The history of the Davidoff brand is one of the most interesting in the cigar industry, dating back to 1912 when Zino Davidoff’s parents opened their own tobacco shop in Geneva, Switzerland after emigrating there from Kiev in modern-day Ukraine. After overseeing the operation for over 50 years, the family sold the business to the Max Oettinger Company in 1970, who purchased it for more than $1 million.

However, three years before the sale, Cubatabaco, which was Cuba’s state tobacco monopoly after the Cuban Revolution, convinced Davidoff to sell a brand of cigars using his last name that would be rolled in the then brand-new El Laguito factory, which was built to roll the new Cohiba cigars for Fidel Castro. The first Davidoff cigars were released in 1968, and were sold until a dispute between Zino Davidoff and Cubatabaco over quality and ownership rights derailed the relationship in 1989.


Wikipedia has the details on the split

Leading up to this, in August 1989 Zino had publicly burned over one hundred thousand of his cigars that he had deemed of low quality and unfit to sell. The Cuban Davidoff line was officially discontinued in 1991 and an agreement was signed that no more Cuban Davidoffs would be sold in Davidoff shops worldwide. A Dominican-made Davidoff cigar had already hit the market in November 1990, where production of the sizes that had been made in Cuba continues to this day.

Henke Kelner was tasked with overseeing the Dominican Davidoff, which debuted in March of 1990, about two years after Oettinger Davidoff AG opened up its first U.S.-based retail store in New York City. The appropriately named Mille series was introduced when Davidoffs were still being produced in Cuba and made the transition over to the Dominican Republic. The five sizes remained consistent in shape during the move:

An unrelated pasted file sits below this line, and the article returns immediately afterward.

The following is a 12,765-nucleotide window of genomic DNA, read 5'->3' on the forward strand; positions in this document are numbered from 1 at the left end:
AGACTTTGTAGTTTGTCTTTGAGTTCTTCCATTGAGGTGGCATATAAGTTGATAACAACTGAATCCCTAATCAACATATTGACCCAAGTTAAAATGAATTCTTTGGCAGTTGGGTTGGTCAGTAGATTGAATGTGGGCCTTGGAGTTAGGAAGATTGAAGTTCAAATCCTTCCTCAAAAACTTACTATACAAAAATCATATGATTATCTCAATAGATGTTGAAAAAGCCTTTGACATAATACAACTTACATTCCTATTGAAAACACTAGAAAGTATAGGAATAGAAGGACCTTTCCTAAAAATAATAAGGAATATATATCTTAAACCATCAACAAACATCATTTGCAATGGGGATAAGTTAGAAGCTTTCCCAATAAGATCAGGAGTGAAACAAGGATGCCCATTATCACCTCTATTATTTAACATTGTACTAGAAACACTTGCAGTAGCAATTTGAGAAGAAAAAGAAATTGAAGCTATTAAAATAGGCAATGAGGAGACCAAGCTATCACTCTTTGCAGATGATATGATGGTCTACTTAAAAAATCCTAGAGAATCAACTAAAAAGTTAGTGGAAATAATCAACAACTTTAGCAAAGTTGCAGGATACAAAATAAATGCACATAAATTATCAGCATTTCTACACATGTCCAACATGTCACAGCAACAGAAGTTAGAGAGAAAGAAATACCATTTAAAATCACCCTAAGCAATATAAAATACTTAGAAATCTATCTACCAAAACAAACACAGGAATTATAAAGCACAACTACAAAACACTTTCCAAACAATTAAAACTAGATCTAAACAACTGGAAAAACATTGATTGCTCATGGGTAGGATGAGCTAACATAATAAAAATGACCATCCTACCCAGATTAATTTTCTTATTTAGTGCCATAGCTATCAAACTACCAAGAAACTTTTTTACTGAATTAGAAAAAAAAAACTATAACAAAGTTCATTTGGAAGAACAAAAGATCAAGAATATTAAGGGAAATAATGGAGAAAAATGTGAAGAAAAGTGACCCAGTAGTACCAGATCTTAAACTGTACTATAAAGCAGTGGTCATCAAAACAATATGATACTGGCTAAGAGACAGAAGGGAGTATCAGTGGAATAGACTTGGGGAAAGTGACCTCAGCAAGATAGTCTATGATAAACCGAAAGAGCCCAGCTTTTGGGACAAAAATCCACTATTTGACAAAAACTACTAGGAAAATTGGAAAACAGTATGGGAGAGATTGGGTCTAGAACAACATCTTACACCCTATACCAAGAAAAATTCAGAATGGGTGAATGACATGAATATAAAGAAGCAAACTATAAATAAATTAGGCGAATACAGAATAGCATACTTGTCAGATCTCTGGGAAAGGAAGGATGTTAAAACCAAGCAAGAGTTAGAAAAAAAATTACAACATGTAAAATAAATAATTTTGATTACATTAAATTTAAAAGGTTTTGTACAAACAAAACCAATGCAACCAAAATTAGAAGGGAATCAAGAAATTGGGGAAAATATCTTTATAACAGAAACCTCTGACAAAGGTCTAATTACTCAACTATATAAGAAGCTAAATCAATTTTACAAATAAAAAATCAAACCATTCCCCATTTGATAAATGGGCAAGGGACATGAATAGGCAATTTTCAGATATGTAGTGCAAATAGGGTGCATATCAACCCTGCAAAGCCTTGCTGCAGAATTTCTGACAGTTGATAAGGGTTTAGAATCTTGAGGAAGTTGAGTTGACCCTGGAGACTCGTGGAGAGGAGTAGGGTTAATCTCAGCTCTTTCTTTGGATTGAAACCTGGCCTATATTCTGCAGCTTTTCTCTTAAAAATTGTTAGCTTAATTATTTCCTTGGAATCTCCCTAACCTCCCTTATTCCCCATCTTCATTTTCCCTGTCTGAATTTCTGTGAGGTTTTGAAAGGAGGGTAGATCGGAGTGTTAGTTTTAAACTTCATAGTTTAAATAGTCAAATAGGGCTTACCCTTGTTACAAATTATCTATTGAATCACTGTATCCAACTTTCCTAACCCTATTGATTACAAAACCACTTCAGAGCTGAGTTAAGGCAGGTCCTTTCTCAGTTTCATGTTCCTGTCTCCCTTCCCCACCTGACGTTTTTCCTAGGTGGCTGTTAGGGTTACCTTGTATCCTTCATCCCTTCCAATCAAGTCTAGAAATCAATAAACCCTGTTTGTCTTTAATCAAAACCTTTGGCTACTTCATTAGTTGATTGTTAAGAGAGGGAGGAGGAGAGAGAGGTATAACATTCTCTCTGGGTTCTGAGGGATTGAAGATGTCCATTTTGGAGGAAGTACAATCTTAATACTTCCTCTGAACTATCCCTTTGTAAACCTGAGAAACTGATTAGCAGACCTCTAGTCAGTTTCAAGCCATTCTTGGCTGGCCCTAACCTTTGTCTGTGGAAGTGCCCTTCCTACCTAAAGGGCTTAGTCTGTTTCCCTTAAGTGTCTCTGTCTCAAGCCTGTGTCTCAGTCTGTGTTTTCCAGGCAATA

• Davidoff 1000 (4 5/8 x 34)
  • Davidoff 2000 (5 1/8 x 42)
  • Davidoff 3000 (7 x 33)
  • Davidoff 4000 (6 1/8 x 42)
  • Davidoff 5000 (5 5/8 x 46)

However, in April of this year, Davidoff announced that the 3000, 4000 and 5000 vitolas in the Mille line would be discontinued. The Millennium Blend Lancero and Davidoff’s Culebra, the Special C, were also discontinued at the same time.

Davdioff 3000 (1991) 1.jpg

  • Cigar Reviewed: Davidoff 3000
  • Country of Origin: Dominican Republic
  • Factory: Cigars Davidoff
  • Wrapper: Ecuadorian Connecticut
  • Binder: Dominican Republic
  • Filler: Dominican Republic
  • Size: 7 Inches
  • Ring Gauge: 33
  • Vitola: Ninfa
  • MSRP: $13.20 (Boxes of 25, $330.00)
  • Date Released: 1991
  • Number of Cigars to be Released: Regular Production
  • Number of Cigars Smoked For Review: 1

The Davidoff 3000 is covered in a milk chocolate brown wrapper that is completely dry and smooth to the touch, but with quite a few bumps and veins up and down the length of the cigar. There is also a split in the wrapper close to the cap, a significant box press noticeable, but only on the foot of the cigar, and the band is significantly brown with age. The amount of resistance when squeezed is appropriate for such a small ring gauge and the aroma coming from the wrapper is creamy cedar, sweet nuts and light earth.

The first third of the Davidoff 3000 starts off with a surprisingly strong flavor of aged wood, along with notes of nuts, slight leather, earth and coffee. There are competing notes of bitterness and generic sweetness that show up throughout the first third, but neither one gets strong enough to overpower the other, and both flavors together actually do quite a bit to enhance the profile. A surprisingly strong white pepper note is evident on the retrohale and it stays constant through the first third, as does the smoke production, which is well above average. The burn is a bit uneven at points, but good overall, and the draw is excellent. 

Davdioff 3000 (1991) 2.jpg